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You can kill a person only once, but when you humiliate him, you kill him many times over. The Talmud.

The phrase “there is strength in numbers” takes a menacing turn when discussing workplace mobbing. In their book “Mobbing: Emotional Abuse in the American Workplace” Davenport, Schwartz and Elliott (1999) discuss the massive psychic toll that “gang bullying” takes on victims. Mobbing is particularly destructive when the perpetrators rank higher, and when they can remain anonymous.

Mobbing is cowardice multiplied, perpetrated against individuals who are typically talented, creative, hardworking, good at their jobs, and conscientious; in other words, against those who by contrast make the mobbers look bad. The worst part is that the cacophony of voices (compounded by the rank differential) may lead other people to believe that there truly is a problem.

Mobbing includes injuring an individual in meetings. These attacks are initiated by a “lead mobber,” a person unafraid to make a spectacle of themselves so they can make a spectacle of other people. Upon instigating an attack, his/her minions chime in accordingly with their own variation of slanderous assault.

Unfortunately the tendency of onlookers is to remain silent for the following reasons: (1) they don’t want to get involved; (2) they don’t want to be associated with someone who is “marked;” and (3) a few sadistic souls enjoy watching this type of interaction. The lead mobber always reminds me of the movie “Gremlins,” in which the most diabolical vermin (the one with the white stripe across his forehead) served as leader.

Mobbing is jealousy manifested outward. What’s ironic is that people intent on reminding you of your rank are the ones most often undeserving of theirs, or, who wish to divert attention from their own failings.

Outcomes of mobbing include:

  • Gastrointestinal disorder
  • Anxiety
  • PTSD
  • Hyper vigilance
  • Insomnia
  • Absenteeism
  • Exit
  • Energy diverted away from creative pursuits (Davenport et al., 1999)

To the extent that managers ignore mobbers (or consider their story), organizational productivity will suffer from the psychological withdrawal/physical exit of victims, and from the reluctance of onlookers to challenge the cabal. “….interpersonal abuse in the context of a different rank is antithetical to reciprocity, mutuality, and equality… It is meant to demean, to exploit, to wound, to harm, and to damage – and it does” (Fuller, 2003). If people sense they will be verbally steamrolled by a bully who has backup, they will remain silent.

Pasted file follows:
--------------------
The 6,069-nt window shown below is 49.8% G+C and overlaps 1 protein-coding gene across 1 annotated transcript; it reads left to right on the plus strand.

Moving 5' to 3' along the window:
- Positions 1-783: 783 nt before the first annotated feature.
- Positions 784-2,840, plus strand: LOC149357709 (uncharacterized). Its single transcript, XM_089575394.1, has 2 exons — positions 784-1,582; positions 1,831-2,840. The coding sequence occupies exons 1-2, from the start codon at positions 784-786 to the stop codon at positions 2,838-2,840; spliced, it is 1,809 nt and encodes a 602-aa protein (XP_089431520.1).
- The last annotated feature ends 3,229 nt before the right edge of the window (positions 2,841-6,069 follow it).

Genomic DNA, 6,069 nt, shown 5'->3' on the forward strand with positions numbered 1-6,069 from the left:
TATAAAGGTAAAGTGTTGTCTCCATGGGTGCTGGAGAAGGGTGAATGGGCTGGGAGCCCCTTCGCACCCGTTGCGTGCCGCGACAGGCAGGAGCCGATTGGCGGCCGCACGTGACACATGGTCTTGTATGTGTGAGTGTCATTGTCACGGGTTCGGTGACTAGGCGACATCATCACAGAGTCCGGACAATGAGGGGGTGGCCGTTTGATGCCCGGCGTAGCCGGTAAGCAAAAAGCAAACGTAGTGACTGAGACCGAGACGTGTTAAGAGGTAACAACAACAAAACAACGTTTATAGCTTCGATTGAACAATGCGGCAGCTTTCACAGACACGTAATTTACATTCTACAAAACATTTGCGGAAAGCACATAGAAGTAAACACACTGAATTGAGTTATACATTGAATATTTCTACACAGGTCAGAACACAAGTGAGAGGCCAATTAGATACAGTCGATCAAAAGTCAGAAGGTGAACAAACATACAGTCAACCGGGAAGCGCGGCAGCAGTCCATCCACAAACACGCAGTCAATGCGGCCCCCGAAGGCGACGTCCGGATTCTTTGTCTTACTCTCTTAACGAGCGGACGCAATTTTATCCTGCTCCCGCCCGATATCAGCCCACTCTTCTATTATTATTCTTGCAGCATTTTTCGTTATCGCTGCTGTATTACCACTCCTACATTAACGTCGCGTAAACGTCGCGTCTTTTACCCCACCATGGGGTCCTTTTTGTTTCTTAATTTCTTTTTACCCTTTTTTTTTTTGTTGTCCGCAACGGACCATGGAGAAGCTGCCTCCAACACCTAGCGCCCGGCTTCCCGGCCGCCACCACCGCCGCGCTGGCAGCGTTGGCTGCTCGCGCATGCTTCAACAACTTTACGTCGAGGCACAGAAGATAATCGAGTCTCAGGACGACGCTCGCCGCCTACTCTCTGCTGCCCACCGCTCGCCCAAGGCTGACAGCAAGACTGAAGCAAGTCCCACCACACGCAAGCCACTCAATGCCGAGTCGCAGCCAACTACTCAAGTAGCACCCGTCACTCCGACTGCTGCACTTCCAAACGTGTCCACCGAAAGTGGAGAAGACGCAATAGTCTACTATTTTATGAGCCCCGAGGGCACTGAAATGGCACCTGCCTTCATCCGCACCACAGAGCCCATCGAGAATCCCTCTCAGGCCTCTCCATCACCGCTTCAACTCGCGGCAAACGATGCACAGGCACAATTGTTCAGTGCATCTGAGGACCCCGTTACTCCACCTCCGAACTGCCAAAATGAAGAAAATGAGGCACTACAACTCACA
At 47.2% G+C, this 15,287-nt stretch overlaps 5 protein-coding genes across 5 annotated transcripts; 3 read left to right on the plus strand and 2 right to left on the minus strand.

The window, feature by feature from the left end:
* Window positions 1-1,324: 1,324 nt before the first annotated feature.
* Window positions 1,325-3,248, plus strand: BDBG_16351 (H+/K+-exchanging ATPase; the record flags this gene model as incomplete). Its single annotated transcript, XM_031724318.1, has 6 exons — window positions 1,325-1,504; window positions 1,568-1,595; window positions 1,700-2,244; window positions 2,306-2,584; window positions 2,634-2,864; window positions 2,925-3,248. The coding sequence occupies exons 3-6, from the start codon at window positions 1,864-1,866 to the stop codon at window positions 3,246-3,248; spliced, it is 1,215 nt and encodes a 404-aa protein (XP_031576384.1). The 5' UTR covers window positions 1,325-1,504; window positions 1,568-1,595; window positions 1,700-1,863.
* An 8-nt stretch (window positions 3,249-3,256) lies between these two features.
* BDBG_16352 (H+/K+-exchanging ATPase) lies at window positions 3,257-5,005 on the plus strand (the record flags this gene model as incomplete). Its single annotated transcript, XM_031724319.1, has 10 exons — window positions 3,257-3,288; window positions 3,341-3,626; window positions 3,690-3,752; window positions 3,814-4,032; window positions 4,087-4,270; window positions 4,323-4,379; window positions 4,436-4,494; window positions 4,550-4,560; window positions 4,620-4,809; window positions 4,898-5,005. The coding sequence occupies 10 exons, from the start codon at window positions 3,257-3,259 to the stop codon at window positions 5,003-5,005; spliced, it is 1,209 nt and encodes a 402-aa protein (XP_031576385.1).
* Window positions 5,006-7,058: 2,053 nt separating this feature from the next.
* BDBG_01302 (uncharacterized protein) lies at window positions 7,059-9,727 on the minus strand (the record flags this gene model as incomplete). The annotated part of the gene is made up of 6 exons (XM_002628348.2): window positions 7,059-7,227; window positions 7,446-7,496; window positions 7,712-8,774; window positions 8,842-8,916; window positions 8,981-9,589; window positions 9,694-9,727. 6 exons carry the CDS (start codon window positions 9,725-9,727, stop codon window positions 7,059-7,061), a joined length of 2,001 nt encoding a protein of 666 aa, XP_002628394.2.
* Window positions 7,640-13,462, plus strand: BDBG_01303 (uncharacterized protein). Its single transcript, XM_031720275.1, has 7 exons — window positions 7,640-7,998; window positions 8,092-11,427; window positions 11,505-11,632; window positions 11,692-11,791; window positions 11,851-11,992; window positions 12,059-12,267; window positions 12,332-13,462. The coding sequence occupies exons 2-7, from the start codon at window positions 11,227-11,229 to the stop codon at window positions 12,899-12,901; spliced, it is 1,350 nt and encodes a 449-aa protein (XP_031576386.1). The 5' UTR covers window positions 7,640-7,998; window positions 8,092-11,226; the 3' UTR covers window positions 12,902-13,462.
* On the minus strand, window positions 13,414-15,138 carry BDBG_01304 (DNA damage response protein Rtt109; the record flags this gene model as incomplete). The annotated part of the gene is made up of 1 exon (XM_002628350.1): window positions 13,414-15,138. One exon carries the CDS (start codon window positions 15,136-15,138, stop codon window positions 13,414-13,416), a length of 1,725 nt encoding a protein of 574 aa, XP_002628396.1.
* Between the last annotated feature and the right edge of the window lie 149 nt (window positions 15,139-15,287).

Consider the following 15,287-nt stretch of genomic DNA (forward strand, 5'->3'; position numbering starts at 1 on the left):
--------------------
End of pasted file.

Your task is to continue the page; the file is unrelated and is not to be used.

Davenport et al. (1999) note:  “It is the culture of the organization that determines whether mobbing behavior has a chance to escalate or is being curtailed at any one point in the cycle.” Top management sets the tone, and it alone has the power to set the example and a zero tolerance policy. Mobbers who practice a thousand cuts by constant harassment gain momentum in a laissez-faire firm.

Our “pull yourself up by your own bootstraps” mentality puts the onus of fighting abuse clearly on the victim, who (because of the smear campaign) is already marked. More than other people, Americans believe if you fail, it’s your own fault” (Fuller, 2003). Bart Brammer mentioned that only someone else can remove a label. In my classes he’s conducted a version of the “labeling game” in which conspirators place a label on their counterpart. Everyone subsequently behaves toward others based on the visual information. This exercise is powerful because it demonstrates (in only a few minutes) the impact of stereotypes and our tendency to internalize.

Mobbers do more than inflict psychic violence – they steal an employee’s soul. They leave her/him with psychic and emotional wreckage that’s enshrouded in humiliation. They are a tour de force that preys on individuals who outshine their peers, with an emphasis on those considered illegitimate climbers. Their approach is systematic, cruel, and unrelenting, designed to break the will of anyone with the audacity to forget their place. Their existence is a testament to negligent management that looks the other way.



Davenport, N., Schwartz, R.D., Elliott, G. P. (1999). Mobbing: emotional abuse in the American workplace. Ames, Iowa: Civil Society Publishing.

Fuller, R. W. Somebodies and nobodies. (2003). Canada: New Society Publishers.

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All viewpoints expressed by Jackie Gilbert are her own, and not of her employer.

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